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Independent Scotland may turn to the Nordic nations
Existing on the fringes of a fragile union, they fish, harvest energy from the sea, air and ground, and call their children ‘bairns’ – the Scots seem to have a lot in common with Scandinavians.
And yet their recent history has seen them develop a fractious relationship with England to the south, rather than with their one-time colonisers from the north and east.
And their gaze may be starting to shift. Last week the ruling Scottish National Party (SNP) revealed that if Scotland gained full independence from the United Kingdom, they would look to their Nordic neighbours for “partnerships, trade and key defence relationships, rather than continuing to focus on Western Europe and the Commonwealth, as the UK does now”.
Interest in the Nordic countries (Denmark, Sweden, Norway, Iceland, Greenland, Finland and the Faroe and Åland Islands) is on the increase in Scotland as it prepares to hold a referendum in the next few years on independence. At the forefront of this movement is the Edinburgh-based think tank Nordic Horizons. Co-founded by British journalist Lesley Riddoch, the group holds well-attended meetings in the Scottish parliament to discuss whether Scotland could learn from their neighbours across the North Sea.
“The Scots have this perception that we are as far north as it gets – it’s a miracle we’re still alive! But when you see countries that are further north but more socially developed, it completely changes your thinking because it makes you not only realise what’s possible, but also what you could have been achieving the whole time,” Riddoch said.
The Scandinavian model of social welfare is often high on the agenda at Nordic Horizon events – a meeting this October was entitled ‘The revolution will be Nordic’. Social welfare in Scotland has been cut massively in recent years, with only the public health service, NHS, really remaining. Riddoch points to the 2,760 elderly Scots whose cold homes led to them dying from hypothermia last winter as an indication of the lack of Scotland’s available welfare.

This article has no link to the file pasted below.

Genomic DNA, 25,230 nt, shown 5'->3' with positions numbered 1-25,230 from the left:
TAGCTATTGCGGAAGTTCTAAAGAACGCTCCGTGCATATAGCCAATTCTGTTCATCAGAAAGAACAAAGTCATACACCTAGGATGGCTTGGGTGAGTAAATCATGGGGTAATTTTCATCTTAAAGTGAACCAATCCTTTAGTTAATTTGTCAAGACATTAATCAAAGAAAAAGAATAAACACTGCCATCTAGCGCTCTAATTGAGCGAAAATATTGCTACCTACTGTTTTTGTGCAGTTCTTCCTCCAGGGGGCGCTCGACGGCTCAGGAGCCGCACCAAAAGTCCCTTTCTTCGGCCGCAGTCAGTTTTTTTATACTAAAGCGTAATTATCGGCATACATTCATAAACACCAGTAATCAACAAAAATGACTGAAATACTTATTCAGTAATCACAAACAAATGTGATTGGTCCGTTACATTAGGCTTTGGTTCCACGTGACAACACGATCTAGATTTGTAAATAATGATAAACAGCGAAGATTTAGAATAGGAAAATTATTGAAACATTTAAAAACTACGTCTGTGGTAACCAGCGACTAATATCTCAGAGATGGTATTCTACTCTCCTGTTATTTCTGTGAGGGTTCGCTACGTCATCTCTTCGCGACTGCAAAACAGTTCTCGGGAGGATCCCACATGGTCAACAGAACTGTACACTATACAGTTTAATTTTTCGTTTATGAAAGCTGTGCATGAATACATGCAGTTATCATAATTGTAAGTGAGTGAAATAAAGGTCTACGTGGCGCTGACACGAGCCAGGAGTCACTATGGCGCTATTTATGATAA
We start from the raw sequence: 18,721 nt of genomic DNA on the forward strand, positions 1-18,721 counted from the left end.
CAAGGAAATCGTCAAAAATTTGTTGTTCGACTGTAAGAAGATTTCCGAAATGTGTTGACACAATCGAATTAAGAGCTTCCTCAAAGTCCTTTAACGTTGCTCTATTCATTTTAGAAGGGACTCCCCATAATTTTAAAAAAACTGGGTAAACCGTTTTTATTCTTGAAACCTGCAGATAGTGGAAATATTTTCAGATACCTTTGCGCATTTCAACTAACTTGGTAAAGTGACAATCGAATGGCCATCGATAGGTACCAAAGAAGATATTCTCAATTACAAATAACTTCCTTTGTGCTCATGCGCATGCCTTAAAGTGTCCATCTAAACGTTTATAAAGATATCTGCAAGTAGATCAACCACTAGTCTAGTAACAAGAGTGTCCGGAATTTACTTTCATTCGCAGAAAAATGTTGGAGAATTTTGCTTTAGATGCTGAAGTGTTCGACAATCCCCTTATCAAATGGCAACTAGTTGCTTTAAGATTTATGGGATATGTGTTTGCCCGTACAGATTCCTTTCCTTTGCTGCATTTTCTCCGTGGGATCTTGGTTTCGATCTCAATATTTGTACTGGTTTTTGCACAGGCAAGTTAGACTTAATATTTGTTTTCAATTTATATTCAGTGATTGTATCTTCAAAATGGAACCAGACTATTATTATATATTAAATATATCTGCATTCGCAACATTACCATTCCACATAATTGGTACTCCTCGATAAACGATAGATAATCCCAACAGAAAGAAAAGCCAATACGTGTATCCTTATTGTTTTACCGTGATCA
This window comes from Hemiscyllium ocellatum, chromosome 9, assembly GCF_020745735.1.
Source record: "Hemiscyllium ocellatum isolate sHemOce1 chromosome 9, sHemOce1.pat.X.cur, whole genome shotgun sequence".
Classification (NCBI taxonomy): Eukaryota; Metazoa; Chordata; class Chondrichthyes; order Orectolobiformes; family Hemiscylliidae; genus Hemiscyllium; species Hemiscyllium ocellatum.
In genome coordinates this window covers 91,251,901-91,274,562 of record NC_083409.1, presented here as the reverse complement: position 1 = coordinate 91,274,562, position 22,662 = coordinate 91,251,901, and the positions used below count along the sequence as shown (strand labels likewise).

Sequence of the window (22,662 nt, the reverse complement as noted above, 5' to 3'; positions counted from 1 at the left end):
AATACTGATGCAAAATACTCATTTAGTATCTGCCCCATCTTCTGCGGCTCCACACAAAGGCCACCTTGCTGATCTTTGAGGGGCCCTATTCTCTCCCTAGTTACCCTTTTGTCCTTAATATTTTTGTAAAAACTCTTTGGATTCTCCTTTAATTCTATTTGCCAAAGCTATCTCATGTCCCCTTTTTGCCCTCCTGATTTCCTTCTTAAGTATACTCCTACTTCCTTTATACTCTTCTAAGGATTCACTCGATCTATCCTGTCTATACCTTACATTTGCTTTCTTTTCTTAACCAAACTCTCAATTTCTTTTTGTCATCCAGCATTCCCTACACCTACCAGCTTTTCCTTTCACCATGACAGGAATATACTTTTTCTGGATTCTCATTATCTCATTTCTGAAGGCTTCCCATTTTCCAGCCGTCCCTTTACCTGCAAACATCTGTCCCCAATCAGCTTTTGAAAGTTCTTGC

Kim Minke, the head of the Danish Cultural Institute in Edinburgh, confirmed that Scandinavian welfare states were the subject of much discussion at Nordic Horizon’s meetings – discussions he tries to keep grounded in reality.
“After moving here two years ago [from Denmark] I found that we have a lot in common, especially the way they have a vision for a welfare state which is far more spoken about than in England,” Minke said. “But if they think the welfare state will go on unaltered in Denmark, they’re wrong and it’s up to us to keep them abreast of changes. They have a rosy view of the Danish welfare state – that there are no problems.”
But while welfare is facing cutbacks in Denmark, Riddoch argued that Scandinavian countries weren’t likely to see the same level of privatisation that Scotland has.
“What I’ve noticed is that when I speak to Scandinavians, they are quick to say their systems aren’t perfect and that they’re moving in our direction, towards privatisation. But a lot of people here would get out their megaphones and scream: ‘Don’t do it!’ We’re surveying the wreckage of a laissez faire deregulated market. We lost our welfare, [Denmark is] just looking to change it.”
According to Riddoch, the interest in social welfare probably stems from a shared religious background with foundations in equality and fairness rather than self interest.
“The Lutheran Presbyterian connection is significant,” she said. “It really hates hierarchy and inequality. Scots are down to earth, believe equality is important, and believe in a welfare state.”
But there is more to be learnt from the Nordic countries than how to run a welfare state. The real inspiration could be that, despite their size, they independently manage to sustain themselves through similar industries, from energy production and fishing to manufacturing and agriculture.
Scotland has a population of a little over five million, slightly smaller than Denmark (5.5 million) and a touch larger than Norway (4.9 million).
“The Nordic countries are very interesting,” Riddoch said. “They are so similar and yet fiercely want to run themselves. You don’t need to be massive to want to run yourself differently.”
Regardless of whether Scotland actually achieves independence, their size and shared cultural background with the Nordics, makes it seem rather natural that they would look this way for inspiration and friendship. The question is: what took them so long?